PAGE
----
Observational cohort study.
Lung cancer is the most frequently diagnosed cancer type worldwide with more than 2 million new cases each year, and the leading cause of cancer death. VTE is a common complication in cancer patients, and the development of VTE may have substantial impact on morbidity, provision of cancer treatment, and the quality of life after cancer.
The risk of VTE is increased by chemotherapy, radiotherapy, certain pathologic types, advanced cancer stage and surgery. An increasing proportion of patients with primary lung cancer undergo definitive surgery, currently 25-30%, and VTE is suspected to be an underdetected problem. Evidence on the risk and timing of VTE in relation to patients undergoing surgery for primary lung cancer is sparse.
All studies will be conducted as nationwide cohort studies by using the Danish Lung Cancer Registry (DLCR) to identify all patients with primary lung cancer in Denmark, year 2003-2018. The registry include data on approximately 80,000 patients of which approximately 15,000 patients underwent surgery. Records from the DLCR will be linked with other national registries to identify additional diagnoses (e.g. VTE and comorbidities).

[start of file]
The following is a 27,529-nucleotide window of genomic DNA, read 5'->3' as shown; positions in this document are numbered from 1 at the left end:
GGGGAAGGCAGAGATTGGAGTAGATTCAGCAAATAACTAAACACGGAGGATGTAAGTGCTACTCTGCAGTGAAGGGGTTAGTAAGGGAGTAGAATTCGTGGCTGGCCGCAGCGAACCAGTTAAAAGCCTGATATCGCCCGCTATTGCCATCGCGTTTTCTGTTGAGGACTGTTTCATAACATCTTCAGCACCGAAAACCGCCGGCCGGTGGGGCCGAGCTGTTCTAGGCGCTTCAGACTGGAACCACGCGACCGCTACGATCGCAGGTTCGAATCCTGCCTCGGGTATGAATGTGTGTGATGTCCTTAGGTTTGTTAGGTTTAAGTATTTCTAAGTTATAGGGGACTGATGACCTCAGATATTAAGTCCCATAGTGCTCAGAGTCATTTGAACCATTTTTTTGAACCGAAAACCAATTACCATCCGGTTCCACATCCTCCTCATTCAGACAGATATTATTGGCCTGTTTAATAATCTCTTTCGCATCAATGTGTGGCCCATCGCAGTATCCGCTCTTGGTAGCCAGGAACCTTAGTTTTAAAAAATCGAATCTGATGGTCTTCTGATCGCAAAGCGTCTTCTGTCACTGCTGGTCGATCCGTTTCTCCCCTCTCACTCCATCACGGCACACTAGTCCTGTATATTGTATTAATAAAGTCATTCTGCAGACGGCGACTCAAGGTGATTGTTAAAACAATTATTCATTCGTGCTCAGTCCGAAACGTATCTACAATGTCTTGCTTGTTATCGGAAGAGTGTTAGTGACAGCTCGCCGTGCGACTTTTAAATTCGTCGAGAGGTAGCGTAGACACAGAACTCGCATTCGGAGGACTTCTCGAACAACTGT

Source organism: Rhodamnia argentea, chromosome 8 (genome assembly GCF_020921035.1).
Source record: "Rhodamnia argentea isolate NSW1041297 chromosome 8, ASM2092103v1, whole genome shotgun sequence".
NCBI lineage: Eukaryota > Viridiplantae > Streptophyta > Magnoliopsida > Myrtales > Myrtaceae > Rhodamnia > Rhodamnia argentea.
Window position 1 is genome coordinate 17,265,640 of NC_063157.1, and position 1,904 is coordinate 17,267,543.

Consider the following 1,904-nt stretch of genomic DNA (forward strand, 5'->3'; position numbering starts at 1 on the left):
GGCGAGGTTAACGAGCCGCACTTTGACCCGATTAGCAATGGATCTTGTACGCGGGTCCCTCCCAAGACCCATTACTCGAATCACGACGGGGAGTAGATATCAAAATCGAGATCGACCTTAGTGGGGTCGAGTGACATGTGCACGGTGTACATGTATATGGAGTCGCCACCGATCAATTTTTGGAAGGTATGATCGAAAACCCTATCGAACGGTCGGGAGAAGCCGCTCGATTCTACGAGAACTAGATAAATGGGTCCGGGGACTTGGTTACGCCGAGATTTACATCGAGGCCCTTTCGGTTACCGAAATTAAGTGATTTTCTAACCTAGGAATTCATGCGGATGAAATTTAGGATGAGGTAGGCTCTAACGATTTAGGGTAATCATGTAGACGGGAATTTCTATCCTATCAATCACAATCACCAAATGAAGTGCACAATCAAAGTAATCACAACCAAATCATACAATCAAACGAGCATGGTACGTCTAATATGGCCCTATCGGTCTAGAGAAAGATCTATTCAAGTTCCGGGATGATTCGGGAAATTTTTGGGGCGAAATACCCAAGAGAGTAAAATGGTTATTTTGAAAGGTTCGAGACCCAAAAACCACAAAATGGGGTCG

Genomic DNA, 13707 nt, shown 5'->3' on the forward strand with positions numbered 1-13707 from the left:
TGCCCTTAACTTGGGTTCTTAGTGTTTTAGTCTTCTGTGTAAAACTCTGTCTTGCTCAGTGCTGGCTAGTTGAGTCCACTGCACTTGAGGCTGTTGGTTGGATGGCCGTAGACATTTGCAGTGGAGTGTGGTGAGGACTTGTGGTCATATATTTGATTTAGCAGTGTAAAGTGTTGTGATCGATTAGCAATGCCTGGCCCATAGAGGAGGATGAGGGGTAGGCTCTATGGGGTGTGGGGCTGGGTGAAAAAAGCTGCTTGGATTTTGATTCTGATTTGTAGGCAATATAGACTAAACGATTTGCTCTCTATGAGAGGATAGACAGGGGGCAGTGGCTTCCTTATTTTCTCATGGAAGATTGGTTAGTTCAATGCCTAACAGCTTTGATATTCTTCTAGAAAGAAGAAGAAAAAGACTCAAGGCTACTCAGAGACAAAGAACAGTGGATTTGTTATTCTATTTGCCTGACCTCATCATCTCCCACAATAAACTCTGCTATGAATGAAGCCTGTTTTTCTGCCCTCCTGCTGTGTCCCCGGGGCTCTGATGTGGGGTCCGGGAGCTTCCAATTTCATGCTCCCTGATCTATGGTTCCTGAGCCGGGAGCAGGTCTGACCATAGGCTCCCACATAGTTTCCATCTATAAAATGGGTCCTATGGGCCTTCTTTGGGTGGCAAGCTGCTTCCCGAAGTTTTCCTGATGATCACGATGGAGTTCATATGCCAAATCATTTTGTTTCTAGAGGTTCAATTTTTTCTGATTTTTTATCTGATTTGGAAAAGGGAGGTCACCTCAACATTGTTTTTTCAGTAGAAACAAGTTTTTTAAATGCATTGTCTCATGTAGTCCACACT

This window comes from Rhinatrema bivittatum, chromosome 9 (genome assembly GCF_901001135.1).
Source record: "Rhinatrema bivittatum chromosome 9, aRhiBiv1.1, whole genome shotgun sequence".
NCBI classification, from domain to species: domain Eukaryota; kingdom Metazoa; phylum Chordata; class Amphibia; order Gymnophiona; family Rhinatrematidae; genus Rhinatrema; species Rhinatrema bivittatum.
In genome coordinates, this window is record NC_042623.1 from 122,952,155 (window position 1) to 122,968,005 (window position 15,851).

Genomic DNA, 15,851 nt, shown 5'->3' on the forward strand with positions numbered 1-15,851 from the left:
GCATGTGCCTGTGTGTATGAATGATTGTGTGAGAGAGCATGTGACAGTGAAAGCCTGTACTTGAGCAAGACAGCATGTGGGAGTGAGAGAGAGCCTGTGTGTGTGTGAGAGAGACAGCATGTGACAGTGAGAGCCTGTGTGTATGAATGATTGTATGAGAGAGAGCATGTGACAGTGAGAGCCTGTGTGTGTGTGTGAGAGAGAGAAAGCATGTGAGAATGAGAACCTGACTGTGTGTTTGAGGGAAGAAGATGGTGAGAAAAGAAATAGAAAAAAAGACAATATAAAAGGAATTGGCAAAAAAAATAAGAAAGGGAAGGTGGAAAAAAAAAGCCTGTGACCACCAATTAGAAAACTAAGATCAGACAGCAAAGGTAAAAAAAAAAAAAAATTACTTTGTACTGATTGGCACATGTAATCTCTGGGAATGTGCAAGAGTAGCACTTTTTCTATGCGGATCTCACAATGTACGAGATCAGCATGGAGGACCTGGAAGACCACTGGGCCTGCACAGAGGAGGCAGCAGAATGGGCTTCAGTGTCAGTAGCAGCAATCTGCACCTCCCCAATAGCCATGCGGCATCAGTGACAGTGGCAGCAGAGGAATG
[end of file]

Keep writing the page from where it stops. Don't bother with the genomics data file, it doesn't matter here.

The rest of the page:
Knowledge acquired in this project will be of major clinical relevance. Currently, patients with primary lung cancer do not receive thromboprophylaxis after discharge, but knowledge of risks and timing of VTE may identify surgical patients for whom thromboprophylaxis and follow-up is indicated.
The overall objective of this project is to provide up-to-date data on risks and prognosis of venous thromboembolism (VTE) among patients operated for primary lung cancer.
The project is a collaboration between the Cardiothoracic and Vascular Department, Aarhus University Hospital and Aalborg Thrombosis Research Unit, Aalborg University, with supervisors from both institutions. The PhD study is part of a larger Danish Nationwide research initiative entitled: Epidemiology, treatment and prognosis of venous thromboembolism in patients with lung cancer. Furthermore, international collaboration with Simon Noble, Professor, MD, Marie Curie Palliative Care Research Centre, Cardiff University, Cardiff, United Kingdom, has been established.
The project has received funding from Department of Clinical Medicine, Aarhus University and Agnes Niebuhr Anderssons Foundation.